South Korea and Japan have a complicated relationship with one another. They are separated by a body of water that is called either the East Sea (South Korea) or the Sea of Japan (Japan). Beyond place naming disputes lie further tensions over the ownership of islets including the Liancourt Rocks. While the rocks may not hold any great value, the physical occupation of small islands helps to consolidate fishing rights and other forms of resource extraction. As neighbouring China understands only too well in the South China Sea, the so-called ‘dots on the map’ have a value that belies their apparent size and significance. Disputed islands and seas, as geopolitical history reminds us, are perfectly capable of generating enduring nationalistic controversies.
Despite being allies during the Cold War, Japan and South Korea enjoyed a frosty co-existence. The United States enjoyed a close economic and security relationship with both countries, as all three faced a region populated by adversaries in the form of the Soviet Union, China and North Korea. Cold War geopolitical alliance-making could not, however, erase earlier experiences of Japanese colonialism and occupation in the Second World War. Most controversially, the Japanese occupation of Korea involved not only the conscription of Korean labour but also the use of so-called ‘comfort women’. While Japan did pay South Korea compensation and entered into a reconciliation treaty in the mid-1960s, Japan has been accused repeatedly of being intransigent when it comes to apologising and compensating for wartime action. In 2015, Japan issued an official apology and agreed to pay compensation to surviving victims.
This bilateral relationship is capable of some improvement. In 2002, the FIFA World Cup was shared between the two countries. But if sport provided a pathway for some improvement in diplomatic relations, at the same time nationalists on both sides were locked in dispute again about the Liancourt Rocks. In 2013, the South Korean government banned Japanese fish imports citing worries over the toxic legacy of the Fukushima nuclear power plant disaster. Japan and South Korea ended up settling their trade dispute in the World Trade Organization a few years later.
Earlier this year, relations between South Korea and Japan soured again. This time the culprit was a series of legal judgements issued by courts in Seoul. In two recent cases, the South Korean judiciary identified Japanese companies, Mitsubishi and Nippon Steel and Sumitomo Metal as being remiss in terms of compensating Korean citizens for having to work in their factories during the Japanese occupation. Notably, one court decision ordered the seizure of company assets and more asset seizure is expected to follow. Business observers on both sides are concerned about the scope and potential for escalation and disruption. Some of the things being discussed include Japan postponing ongoing wartime compensation payments, complicating visa issuance and requirements for South Korean visitors, and even imposing restrictions on materials integral to South Korean semi-conductor production. Korean media is speculating about whether Japan might restrict the export of hydrogen fluoride.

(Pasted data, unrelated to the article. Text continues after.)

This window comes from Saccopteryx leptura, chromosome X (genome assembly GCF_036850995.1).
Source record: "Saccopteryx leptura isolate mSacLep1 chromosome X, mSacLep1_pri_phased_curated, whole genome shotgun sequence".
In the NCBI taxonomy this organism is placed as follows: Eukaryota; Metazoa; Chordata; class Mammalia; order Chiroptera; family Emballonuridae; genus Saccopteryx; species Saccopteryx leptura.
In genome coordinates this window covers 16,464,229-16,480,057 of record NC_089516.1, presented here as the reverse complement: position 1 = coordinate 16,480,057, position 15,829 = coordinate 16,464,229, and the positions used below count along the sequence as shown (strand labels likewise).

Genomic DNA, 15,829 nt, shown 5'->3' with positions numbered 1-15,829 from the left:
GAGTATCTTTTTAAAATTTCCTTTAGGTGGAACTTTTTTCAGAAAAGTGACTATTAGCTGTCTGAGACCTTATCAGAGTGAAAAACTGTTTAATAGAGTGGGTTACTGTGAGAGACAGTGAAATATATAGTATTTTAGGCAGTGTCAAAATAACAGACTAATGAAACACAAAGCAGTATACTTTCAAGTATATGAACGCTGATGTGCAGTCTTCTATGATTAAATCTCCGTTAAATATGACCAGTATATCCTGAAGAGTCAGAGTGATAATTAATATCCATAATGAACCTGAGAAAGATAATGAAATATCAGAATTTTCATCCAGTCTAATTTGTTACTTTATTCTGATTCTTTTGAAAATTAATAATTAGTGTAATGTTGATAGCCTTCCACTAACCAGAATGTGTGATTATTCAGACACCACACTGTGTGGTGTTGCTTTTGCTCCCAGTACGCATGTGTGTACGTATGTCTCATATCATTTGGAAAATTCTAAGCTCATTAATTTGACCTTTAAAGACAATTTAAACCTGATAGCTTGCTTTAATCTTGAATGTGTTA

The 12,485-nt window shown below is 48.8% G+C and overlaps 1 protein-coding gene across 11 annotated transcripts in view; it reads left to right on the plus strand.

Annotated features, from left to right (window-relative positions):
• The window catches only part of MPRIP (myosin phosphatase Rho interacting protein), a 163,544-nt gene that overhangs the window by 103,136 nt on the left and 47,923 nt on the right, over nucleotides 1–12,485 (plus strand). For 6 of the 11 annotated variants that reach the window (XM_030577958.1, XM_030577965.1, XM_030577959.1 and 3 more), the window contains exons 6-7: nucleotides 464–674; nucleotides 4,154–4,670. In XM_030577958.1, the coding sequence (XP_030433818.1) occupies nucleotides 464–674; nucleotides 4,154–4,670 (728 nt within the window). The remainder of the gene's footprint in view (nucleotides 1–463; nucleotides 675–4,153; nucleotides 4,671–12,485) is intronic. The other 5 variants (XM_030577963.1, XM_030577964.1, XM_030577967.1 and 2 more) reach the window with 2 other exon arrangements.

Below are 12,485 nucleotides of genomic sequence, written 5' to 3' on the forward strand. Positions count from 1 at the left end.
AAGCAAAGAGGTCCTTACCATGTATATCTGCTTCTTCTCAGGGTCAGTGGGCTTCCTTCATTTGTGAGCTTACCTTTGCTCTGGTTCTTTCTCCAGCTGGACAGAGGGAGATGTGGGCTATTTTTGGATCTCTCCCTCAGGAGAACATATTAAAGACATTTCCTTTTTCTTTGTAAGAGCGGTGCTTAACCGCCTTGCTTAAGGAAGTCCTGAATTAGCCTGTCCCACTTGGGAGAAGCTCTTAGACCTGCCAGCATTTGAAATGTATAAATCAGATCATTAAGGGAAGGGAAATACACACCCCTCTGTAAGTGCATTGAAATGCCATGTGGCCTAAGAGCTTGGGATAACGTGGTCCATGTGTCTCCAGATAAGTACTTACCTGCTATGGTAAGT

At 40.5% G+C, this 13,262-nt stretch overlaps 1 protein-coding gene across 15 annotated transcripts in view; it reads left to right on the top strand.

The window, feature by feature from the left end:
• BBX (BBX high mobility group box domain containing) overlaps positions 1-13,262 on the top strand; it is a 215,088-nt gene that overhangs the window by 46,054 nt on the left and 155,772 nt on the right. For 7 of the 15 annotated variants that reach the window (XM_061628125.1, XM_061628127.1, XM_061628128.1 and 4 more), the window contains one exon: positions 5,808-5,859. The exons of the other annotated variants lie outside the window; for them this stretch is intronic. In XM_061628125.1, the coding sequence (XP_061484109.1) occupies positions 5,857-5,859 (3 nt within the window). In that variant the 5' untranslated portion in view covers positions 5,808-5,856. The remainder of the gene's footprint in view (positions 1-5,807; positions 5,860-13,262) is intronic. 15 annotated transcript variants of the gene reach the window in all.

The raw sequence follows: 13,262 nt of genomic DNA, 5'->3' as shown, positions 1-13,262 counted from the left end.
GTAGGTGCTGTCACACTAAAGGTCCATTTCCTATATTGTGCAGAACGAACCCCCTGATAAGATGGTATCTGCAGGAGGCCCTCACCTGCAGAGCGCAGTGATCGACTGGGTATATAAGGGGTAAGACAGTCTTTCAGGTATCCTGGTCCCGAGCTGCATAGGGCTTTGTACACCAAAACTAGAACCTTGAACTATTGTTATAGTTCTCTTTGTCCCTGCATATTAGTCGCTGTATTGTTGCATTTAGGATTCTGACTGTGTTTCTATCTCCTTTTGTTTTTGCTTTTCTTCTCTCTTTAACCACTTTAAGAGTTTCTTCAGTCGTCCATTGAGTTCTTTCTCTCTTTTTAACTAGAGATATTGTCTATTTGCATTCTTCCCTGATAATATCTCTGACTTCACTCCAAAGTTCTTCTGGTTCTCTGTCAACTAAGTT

Some of these things, retaliatory or otherwise, may not materialise. South Korea and Japan are closely connected to one another in terms of supply chain networks, and both countries have business interests that would be hurt by disruption. But again this has not stopped disputes from erupting in other business sectors. In November 2018, it was announced that Japan was pursuing a WTO action against South Korea over shipbuilding subsidies. Japan is angry because it argues that the South Korean government has been illegally subsidising a Daewoo shipbuilding company. Japan argues that these cash injections have allowed South Korean shipbuilders to continue to compete and indirectly interfere with the competitive capacity of Japanese counterparts.
Diplomatic and geopolitical frostiness notwithstanding, the real issue might be the growing economic and military clout of China. The latter is the most important trading partner of South Korea, and the US has now replaced Japan as the second most important player. There is also the matter of North Korea. Both Japan and South Korea have every interest to co-operate with one another in ensuring their mutual regional security. The current Japanese prime minister, Shinzo Abe, has been eager to cultivate a good relationship with the Trump administration and is eager to be more actively involved in the geopolitics of the Korean peninsula. Japan may be a key player in any post-nuclear deal with the North Korean regime.
Japan and South Korea have every incentive to get along with each other, even if there are schisms. Both countries need each other and they need allies, economic and geopolitical. The volatility of geopolitics of East Asia means that isolation is not a sensible option.
This was published in the May 2019 edition of Geographical magazine